United States still struggling with food labels while Turkey leads the way

May 2012
Right 2Know March (GMO Labeling)
GMO Right2Know march in the USA. Photo Daquella manera on Flickr
In 1998, the EU responded to its citizens demands and instituted mandatory labelling of GM foods. At the time, Monsanto's PR department carried out the best damage-limitation exercise it could by claiming to agree that “You have the right to know what you eat, especially when it's better ... We believe that products that come from biotechnology are better and that they should be labelled”.

Europeans' right to know what they eat, however, wasn't extended to the animal products from livestock fed GM feed. The result has been that honest information about the main source of GM in our food chain remains dependent on the integrity of individual food suppliers and is, therefore, patchy.

In the USA, the Food and Drug Administration (FDA) can require labelling of GM foods only if they are considered materially different from their conventional equivalents. What this means in practice is that labelling will only ever happen if the biotech industry comes up with a value-added GM product for which a label will, usefully, broadcast the 'benefits'. Because the FDA has no budget for safety-testing, there's zero possibility of labelling on safety grounds. Neither has the FDA any authority to require labels just because a food has GM ingredients nor because US citizens want them: effectively, Americans have a zero right to demand labelling and zero right to know.

This situation is trying to change. In the last few months, GM labelling initiatives have been launched at all levels of administration in the US.

The Center for Food Safety is challenging the FDA's attempts to duck responsibility: in its view the Administration has not only the authority, but has a statutory duty to require labelling.

'Right-to-know' labelling bills have been drafted in several States as a result of record-breaking public support. In Vermont for example, surveys have shown a minimum of 94 % of Vermonters want GM foods to be labelled, and a petition to pass a labelling bill was signed by 4,001 people in this small State in only two months.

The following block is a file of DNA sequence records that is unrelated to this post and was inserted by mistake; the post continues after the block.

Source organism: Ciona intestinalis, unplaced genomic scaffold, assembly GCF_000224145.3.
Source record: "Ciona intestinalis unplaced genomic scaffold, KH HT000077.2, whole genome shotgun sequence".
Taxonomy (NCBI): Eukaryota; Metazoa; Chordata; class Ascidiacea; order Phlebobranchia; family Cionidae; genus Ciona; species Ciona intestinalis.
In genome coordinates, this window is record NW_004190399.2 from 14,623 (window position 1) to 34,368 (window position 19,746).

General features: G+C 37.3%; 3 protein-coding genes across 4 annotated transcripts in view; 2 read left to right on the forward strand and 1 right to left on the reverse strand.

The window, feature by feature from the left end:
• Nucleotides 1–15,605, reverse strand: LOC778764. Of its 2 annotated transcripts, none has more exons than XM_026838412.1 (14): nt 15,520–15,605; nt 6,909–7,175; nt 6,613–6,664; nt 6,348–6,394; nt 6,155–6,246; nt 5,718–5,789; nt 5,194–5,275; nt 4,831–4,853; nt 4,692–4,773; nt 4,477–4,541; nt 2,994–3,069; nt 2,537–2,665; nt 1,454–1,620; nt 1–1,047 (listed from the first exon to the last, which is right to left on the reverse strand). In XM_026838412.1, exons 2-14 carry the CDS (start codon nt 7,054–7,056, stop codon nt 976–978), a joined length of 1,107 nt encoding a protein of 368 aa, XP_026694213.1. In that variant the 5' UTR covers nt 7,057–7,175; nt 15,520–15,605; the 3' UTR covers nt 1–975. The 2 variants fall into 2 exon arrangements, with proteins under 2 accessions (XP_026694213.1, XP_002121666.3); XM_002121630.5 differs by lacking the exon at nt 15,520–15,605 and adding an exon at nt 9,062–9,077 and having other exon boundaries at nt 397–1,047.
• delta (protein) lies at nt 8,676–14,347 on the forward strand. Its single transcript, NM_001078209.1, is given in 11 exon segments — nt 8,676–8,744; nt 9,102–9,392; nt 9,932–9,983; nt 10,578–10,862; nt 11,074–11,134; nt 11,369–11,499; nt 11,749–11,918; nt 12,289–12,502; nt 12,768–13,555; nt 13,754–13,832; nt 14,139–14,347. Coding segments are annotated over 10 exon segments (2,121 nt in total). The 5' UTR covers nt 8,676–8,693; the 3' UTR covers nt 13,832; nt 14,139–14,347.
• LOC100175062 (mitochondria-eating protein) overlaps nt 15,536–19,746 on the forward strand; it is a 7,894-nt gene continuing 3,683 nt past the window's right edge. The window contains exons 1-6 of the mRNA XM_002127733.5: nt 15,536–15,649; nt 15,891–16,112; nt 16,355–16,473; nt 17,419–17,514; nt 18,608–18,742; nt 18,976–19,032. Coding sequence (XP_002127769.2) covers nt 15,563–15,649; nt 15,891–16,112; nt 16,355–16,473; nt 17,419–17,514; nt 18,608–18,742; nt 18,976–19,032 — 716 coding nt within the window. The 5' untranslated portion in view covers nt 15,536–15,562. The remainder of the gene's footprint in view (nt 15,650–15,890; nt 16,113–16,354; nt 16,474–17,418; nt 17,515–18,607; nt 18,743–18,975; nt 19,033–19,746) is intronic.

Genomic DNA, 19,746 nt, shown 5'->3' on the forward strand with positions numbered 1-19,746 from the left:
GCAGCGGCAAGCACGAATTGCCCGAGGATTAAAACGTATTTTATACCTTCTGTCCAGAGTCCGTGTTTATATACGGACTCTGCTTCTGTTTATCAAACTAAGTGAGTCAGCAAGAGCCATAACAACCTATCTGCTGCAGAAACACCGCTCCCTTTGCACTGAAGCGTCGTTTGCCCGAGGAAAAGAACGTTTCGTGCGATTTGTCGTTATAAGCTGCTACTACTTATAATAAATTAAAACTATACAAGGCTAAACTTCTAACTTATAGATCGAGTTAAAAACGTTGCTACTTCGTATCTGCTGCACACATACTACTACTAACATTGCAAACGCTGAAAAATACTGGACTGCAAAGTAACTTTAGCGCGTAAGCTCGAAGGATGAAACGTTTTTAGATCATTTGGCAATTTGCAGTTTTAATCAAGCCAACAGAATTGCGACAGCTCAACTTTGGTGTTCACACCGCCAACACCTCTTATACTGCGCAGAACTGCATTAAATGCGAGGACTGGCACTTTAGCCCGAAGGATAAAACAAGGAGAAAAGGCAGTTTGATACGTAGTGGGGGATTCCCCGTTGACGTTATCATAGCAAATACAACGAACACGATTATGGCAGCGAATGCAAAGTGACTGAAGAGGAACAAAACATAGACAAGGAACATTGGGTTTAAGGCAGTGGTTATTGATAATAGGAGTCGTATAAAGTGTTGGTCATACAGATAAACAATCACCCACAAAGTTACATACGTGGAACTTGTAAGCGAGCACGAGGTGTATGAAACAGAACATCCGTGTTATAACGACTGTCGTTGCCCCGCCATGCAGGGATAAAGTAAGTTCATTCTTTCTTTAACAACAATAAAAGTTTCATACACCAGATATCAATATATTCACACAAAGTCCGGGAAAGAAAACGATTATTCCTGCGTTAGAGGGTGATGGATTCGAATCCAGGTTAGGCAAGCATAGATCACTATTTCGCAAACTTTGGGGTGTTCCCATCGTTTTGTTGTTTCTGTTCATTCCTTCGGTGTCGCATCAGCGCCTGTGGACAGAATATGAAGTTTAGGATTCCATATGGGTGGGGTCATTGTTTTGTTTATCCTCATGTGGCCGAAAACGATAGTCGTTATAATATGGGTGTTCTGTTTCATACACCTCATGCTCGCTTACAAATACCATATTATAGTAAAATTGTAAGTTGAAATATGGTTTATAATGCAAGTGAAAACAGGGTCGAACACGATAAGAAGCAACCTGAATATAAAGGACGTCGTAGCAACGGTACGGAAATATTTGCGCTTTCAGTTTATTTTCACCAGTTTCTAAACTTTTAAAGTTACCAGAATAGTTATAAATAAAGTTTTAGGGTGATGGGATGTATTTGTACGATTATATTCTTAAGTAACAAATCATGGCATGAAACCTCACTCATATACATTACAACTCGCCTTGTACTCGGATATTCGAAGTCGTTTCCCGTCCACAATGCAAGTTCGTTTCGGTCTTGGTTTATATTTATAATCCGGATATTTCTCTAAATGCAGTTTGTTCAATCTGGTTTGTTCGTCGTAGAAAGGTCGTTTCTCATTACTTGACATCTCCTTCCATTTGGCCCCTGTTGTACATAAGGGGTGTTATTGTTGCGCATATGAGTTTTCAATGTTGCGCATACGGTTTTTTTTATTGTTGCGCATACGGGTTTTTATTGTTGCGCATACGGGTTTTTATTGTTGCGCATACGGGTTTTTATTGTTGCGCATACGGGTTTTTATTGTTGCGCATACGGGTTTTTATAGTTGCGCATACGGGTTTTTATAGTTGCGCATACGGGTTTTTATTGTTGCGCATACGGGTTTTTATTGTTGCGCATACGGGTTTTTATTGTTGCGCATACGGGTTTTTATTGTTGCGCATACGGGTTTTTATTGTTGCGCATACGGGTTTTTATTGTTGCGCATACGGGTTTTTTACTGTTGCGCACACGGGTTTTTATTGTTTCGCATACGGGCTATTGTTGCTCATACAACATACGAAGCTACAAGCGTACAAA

Besides the State of Vermont, California, Connecticut, Washington State, Minnesota and Hawaii have 'GM right-to-know' bills in the pipeline.

Congress has been presented with 'HR3553 The Genetically engineered Food Right to Know Act' for consideration. This Act would require GM food to be clearly labelled. It would also require the FDA to periodically test products to ensure compliance. The Congressman who introduced this legislation explained:
"industry has resisted objective study of the issue. To this day, biotechnology companies are largely allowed to self-regulate. Enough is enough. The American people are demanding a right to know. My legislation puts the onus on Congress to be responsive to the will of the people. It gives the power to consumers to make an informed choice about the products they consume".
On the down-side, there are so many stages that new Bills have to pass through to become law, they have a habit of stalling in committee. Also, regulators are facing the wrath of a very jittery biotech industry. A lawyer who has represented biotech interests warned the Vermont Agriculture Committee and one of its attorneys that the State would face a lawsuit from the industry if it passed its Bill. One Committee member said dismissively “We knew from the get-go that any meaningful bill would be subject to a lawsuit”, but at the moment nothing seems to be happening in State Houses in Vermont nor anywhere else.

While Americans are struggling to get the most simple information about the GM nature of all their food, and Europeans are still struggling to get the most simple information about the GM nature of the feed used to generate animal food products, Turkey is not struggling. The Turkish Minister of Agriculture has just extended labelling rules to cover products from animals fed GM feed. Campaigners in the area said:
“With this announcement our minister not only filled a legal void, but also showed that we can be a leader in the region and the European Union”.

Fifty countries already require some sort of GM labelling, and Turkey has handed its citizens full control over their choice of food. America, it seems, is going to be left behind.

There may be stalling in the law-making process, and threats from industry, and probably law-suits to be heard, but with this kind of public pressure building up, one State will pass a right-to-know law and when the flood-gates open, all Americans will get GM labels on their food.

No doubt when this happens, Monsanto will fall back on a declaration that GM should be labelled because it's better, even after the Company has been a party to suing every State which required honest labelling of GM foods.

  • GMO label movement faces hurdles Vermont, Burlington Free Press, 23.04.12
  • Vermont Right to Know GMOs hosts an unlabeled and unnatural buffet at the Vermont State House, VT Digger, 11.04.12
  • Carl Etnier, Scores testify in favor of GE food labeling bill, VT Digger, 12.04.12
  • GM Food Labeling News, The Organic & Non-GMO Report, Issue 119, December/January 2012
  • GMO labels for products coming, Hurriyet Daily News, 19.04.12
  • Outrage! Organic Consumers Association, Organic Bytes, 3.05.12

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